In a Nutshell…

We’ve said before that these are exciting times in the life of our school.  I was talking with someone earlier this week about how we’ll be able one day to look back on these days with an affectionate grin, grateful for how God made us dependent upon Him with so few answers to our questions, and grateful that we likely won’t be repeating them.  But who knows?

As YOU know, we’re in the planning window between April 2 (the soft deadline to at least express interest in sending your child(ren) to ECS) and April 30 (our scheduled follow-up informational meeting to share our official plans for fall 2012).  That means we’re feverishly making phone calls and having meetings in order to make decisions and plans as best we’re able.  We covet your prayers in this time, and as always, we are available to address questions, comments or concerns you may have.

Again, do circle April 30 on your calendar as the date of our follow-up meeting.  It will be at 7:00PM in the basement of the Marysville SDA Church.


As we anticipate the coming school year, I would caution all of us against losing sight of the bigger picture for sake of the tyrannically urgent.  Yes, we need to buy textbooks and uniforms, pencils and teeny chairs, but there are lots of good reasons why we aim to make good use of the classical and Christian model for our children.  To remind us of why, I give you a lengthy quote from Gregg Strawbridge’s “Classical and Christian Education: Recapturing the Educational Approach of the Past:”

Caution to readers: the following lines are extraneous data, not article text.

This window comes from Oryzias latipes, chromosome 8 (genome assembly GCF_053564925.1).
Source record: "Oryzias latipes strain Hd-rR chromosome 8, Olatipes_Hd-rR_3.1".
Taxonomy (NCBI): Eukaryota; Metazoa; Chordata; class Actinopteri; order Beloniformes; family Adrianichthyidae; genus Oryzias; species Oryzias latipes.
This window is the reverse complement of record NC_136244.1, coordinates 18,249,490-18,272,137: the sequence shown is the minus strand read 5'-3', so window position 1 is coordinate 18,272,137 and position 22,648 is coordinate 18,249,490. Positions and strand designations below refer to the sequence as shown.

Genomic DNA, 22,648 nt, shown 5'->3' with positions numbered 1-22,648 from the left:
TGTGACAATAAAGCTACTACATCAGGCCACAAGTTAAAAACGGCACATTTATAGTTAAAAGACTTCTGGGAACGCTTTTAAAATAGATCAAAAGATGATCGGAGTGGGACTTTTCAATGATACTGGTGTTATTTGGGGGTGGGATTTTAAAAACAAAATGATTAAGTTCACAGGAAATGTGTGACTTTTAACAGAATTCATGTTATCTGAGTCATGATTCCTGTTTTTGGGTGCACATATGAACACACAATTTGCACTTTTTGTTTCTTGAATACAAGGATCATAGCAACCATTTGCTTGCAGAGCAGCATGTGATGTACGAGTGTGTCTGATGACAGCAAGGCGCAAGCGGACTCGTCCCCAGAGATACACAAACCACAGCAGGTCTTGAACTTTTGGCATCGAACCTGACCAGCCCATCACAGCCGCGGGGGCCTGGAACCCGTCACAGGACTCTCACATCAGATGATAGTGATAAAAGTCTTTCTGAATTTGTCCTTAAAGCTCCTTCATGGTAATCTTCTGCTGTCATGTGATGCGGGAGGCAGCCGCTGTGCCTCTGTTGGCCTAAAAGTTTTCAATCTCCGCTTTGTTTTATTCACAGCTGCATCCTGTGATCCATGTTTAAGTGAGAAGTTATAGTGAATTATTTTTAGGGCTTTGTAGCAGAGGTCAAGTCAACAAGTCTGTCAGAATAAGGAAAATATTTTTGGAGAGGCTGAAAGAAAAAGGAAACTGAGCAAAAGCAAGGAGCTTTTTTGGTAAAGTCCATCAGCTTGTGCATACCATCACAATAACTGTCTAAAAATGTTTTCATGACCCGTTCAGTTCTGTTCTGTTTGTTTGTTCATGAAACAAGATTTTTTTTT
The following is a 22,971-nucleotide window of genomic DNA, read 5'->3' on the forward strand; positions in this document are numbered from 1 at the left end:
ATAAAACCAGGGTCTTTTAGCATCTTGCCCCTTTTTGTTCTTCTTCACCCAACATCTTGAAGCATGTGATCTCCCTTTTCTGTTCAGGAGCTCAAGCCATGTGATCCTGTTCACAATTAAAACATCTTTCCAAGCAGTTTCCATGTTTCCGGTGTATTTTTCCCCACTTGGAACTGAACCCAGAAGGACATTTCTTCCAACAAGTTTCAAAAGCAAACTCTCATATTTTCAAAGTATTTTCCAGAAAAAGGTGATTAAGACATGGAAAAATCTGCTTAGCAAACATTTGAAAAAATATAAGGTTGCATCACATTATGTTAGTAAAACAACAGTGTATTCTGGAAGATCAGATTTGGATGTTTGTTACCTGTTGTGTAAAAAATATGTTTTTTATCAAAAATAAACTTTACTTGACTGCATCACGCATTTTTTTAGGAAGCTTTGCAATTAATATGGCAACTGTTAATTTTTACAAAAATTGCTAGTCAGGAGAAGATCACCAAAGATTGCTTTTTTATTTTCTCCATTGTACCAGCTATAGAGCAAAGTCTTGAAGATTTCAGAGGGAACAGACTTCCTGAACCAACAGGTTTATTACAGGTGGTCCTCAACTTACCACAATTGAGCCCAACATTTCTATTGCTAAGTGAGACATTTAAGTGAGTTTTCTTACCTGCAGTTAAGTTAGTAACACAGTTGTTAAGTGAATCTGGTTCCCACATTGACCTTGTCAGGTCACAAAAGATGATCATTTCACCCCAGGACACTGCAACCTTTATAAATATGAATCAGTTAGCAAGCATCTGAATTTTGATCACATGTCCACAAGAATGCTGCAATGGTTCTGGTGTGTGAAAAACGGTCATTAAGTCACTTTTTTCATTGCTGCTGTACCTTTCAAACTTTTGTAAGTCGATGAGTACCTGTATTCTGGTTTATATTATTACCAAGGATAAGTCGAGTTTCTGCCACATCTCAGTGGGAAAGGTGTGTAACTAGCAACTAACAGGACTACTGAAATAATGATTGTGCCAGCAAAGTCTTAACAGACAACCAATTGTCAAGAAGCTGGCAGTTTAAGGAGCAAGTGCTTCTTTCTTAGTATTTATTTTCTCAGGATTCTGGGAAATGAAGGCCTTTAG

“Christians should desire for their children to learn of Christ at school, as well as at home and church.  The devotional and spiritual aspects of the Christian faith are often emphasized in the home and church.  But there is more to our faith than sacred activity and devotional experiences.  Schools, regardless of their kind, are places where children are inescapably trained in some view.  Christian schools ought to be places where children are trained in the Christian world-and-life view.  I assert that it is the duty of believers to see to it that their children’s education is consistent with their Christian convictions (Eph. 6:4; Deut. 6:4-7).

“The classical emphasis in structure, content and method is unsurpassed for providing the tools of learning.  This emphasis heartily provides for intellectual development, academic achievement, and moral stability.  It provides a way to educationally apply the mandates of God’s Word, to seek true knowledge, understanding, and wisdom.  In our growth in the mastery of God’s world, as well as His Word, we apply that ancient mandate — ‘Fill the earth and subdue it; have dominion’ (Gen. 1:28, cf. 2:20).  Through high quality education we also apply the mandate to love God with our hearts and heads.

“Christian education is our duty to God (Eph. 6:4; Deut. 6:4-7).  Classical education in methodology and content equips learners with the tools of learning.  Here is classical and Christian education in a nutshell: the trivium provides the tools of learning, Scripture and the classics furnish the core content, and Biblical truth is the fixed point of reference.  The trivium is the hammer, the classics are the wood, and the Bible is the ruler” (10).

And…risus est bellum!